Want to connect with parents? Think your current school parent-teacher night (PTN) events work well? How would you know? Parental involvement is so important to student outcomes that the USA has proposed jailing parents who don’t attend interviews (www.tinyurl.com/PTNJailParents).
There is a revolution underway in how PTN events are scheduled in schools and surprisingly, it makes a big difference. It all relates to the ‘method’ used to schedule interviews.
Historically, students went round with paper, manually booking interviews with teachers. This is the most common method still in use today. The advantage? It’s simple. But what are the hidden costs?
- It is educationally poor. Less organised students rarely book properly, if at all.
- It is unfair. This method favours those who book early, over those who book later. It doesn’t fairly allocate interviews according to the needs of
- all participants.
- It is bad for parents. Only ‘early booking’ students get time efficient schedules for their parents, and families with multiple children usually have poor quality schedules. Late booking parents can’t see who they want, as key teachers book out quickly.
- It leads to poor reporting. Schools rarely know which, or how many parents attend interviews.
Online Booking – A Better Way To Book The ‘Old’ Way?
Several systems now provide online bookings allowing parents to interact with teachers directly and easily to organise their interview schedules. Removing students from the process is great; it empowers parents and saves teachers time in organising bookings manually.
Schools can then see who has booked and parents get printed schedules produced quickly. There is no doubt encouraging parents to interact online is good, but is this method the right approach?
Online systems allowing parents to book interview times directly are just modernising the age old method of organising interviews, without changing the method itself. The goal of such events is to best connect with parents, yet the method of either parents or students booking interviews manually to specific time slots is very inefficient – regardless of whether they use paper forms or the web to ‘place’ their bookings. Examples
of systems using this older method include: http://pt.sobs.com.auand www.ptonline.net.au.
Online Booking – What Doesn’t Work?
On face value, basic online interview booking works well – far better than paper systems. Yet it introduces a range of new problems which are not immediately evident.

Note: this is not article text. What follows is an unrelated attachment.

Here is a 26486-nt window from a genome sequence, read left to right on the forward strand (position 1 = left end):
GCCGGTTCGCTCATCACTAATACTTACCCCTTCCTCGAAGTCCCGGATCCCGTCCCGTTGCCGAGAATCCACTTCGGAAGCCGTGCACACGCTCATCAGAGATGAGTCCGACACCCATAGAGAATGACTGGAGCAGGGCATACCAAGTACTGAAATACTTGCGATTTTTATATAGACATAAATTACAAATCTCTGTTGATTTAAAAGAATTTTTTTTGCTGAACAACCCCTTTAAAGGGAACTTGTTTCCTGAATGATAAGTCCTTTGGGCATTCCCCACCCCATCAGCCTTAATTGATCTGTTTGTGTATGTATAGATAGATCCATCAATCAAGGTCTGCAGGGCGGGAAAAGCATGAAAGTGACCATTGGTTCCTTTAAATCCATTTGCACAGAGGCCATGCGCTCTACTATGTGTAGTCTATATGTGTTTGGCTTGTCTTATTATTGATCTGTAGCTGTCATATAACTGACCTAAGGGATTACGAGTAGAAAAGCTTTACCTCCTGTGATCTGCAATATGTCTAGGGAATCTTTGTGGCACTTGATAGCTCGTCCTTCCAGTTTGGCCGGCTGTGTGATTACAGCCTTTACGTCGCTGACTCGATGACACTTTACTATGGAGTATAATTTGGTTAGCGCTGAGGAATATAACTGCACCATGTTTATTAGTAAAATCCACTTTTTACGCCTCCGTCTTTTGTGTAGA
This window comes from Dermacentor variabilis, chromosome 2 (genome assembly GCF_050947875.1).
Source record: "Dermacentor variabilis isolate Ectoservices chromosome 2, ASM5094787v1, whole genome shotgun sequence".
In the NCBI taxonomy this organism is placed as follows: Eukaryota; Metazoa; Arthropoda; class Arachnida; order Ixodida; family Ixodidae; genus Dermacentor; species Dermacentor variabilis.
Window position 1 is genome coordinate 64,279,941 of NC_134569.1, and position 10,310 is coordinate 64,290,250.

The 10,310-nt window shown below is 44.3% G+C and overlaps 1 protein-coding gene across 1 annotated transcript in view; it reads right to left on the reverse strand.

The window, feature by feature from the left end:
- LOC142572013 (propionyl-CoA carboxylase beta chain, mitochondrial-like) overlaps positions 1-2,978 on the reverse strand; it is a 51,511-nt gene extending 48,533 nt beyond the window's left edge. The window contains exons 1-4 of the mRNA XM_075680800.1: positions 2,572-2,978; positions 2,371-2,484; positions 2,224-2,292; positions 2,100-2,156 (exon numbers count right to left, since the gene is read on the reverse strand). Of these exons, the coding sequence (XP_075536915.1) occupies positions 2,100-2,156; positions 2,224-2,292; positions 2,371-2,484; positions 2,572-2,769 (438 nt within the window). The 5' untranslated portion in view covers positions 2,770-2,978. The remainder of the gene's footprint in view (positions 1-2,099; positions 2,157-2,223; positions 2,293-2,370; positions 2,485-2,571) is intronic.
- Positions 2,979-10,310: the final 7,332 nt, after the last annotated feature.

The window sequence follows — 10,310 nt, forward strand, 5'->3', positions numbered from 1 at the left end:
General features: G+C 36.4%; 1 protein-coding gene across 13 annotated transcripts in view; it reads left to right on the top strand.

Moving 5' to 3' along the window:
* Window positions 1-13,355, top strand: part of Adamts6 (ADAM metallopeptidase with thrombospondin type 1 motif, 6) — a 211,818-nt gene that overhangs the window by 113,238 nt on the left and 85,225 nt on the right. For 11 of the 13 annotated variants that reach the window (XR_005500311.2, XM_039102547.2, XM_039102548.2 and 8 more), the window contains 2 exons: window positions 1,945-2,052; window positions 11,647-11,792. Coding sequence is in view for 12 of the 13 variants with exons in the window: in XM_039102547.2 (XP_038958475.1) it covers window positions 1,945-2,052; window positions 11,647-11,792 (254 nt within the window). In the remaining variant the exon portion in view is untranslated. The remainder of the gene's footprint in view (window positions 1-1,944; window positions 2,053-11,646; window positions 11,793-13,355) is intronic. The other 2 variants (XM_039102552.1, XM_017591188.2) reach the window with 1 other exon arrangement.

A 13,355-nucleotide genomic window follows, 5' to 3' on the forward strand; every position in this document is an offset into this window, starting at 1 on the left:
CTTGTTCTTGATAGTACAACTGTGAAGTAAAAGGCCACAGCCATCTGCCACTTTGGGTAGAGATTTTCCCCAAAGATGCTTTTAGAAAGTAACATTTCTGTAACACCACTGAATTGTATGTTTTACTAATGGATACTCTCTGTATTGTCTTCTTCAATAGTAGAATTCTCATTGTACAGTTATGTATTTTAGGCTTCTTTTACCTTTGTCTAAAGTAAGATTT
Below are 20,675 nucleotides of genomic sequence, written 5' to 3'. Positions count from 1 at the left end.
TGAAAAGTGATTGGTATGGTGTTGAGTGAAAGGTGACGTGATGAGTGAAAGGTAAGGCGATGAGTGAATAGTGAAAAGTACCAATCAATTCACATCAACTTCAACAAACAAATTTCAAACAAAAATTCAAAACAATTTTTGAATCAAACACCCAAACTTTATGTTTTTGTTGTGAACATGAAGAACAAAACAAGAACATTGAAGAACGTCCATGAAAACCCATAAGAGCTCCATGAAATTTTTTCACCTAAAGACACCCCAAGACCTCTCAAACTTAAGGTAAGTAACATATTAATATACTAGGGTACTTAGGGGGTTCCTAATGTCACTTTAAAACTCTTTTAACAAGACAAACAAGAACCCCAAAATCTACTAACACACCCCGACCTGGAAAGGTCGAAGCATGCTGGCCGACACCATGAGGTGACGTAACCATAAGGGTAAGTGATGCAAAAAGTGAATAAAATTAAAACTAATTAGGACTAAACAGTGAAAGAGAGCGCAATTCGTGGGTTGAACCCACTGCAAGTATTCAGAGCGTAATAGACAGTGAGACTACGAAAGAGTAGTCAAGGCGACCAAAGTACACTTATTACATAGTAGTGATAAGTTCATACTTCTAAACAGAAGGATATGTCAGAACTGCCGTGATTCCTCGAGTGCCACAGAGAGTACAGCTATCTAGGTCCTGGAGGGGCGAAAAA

Teachers are often wary of, or lobby against, online booking as they rightly feel they are losing control of their own schedules. No longer able to ‘negotiate’ with individual students when booking, teachers often find they need to stay for the entire event to see that ‘last Interview’, when they feel sure that they could have organised an earlier booking themselves. Unfortunately, parents have no regard for the teacher when placing bookings, as their focus is solely making a booking, not negotiating bookings that work best for both parties.
Another issue is ‘time bias’. Sequential booking has the problem that parents who book later are disadvantaged. Keen parents use online systems to book earlier, and book more interviews than they would otherwise under a less efficient paper system, which takes longer and can’t be done all at once.
It’s easy to say ‘bad luck’ to late booking parents, but it is these who are usually less organised, or have students in more educational need, and find out about the event late, or go to book later than the ‘good’ parents. These are precisely the parents teachers most want to see!
Parents are often unaware of the names of their child’s teachers, and some inexpensive online systems don’t link teacher names to students, which may cause confusion. Some don’t require user authentication. This could lead to some teachers placing ‘phantom’ bookings to block out their late slots, or parents booking more interviews than they should, or children generally getting up to mischief.
Connecting With Parents
A great quote from teacher Dr Linda Cameron is at www.tinyurl.com/PTNGoodParentBias:
”Teachers seldom get to meet the caregivers of the children who we puzzle over, the ones that we would love to help more and the ones for whom some insight into their lives might be helpful in determining how to meet their needs.”
Most teachers know PTN events are dominated by parents of good kids. What’s less known, is the METHOD used to schedule events is a key factor in the problem. Make booking easier and you see more parents, but make booking FAIRER, and you see more of the parents you really need to see.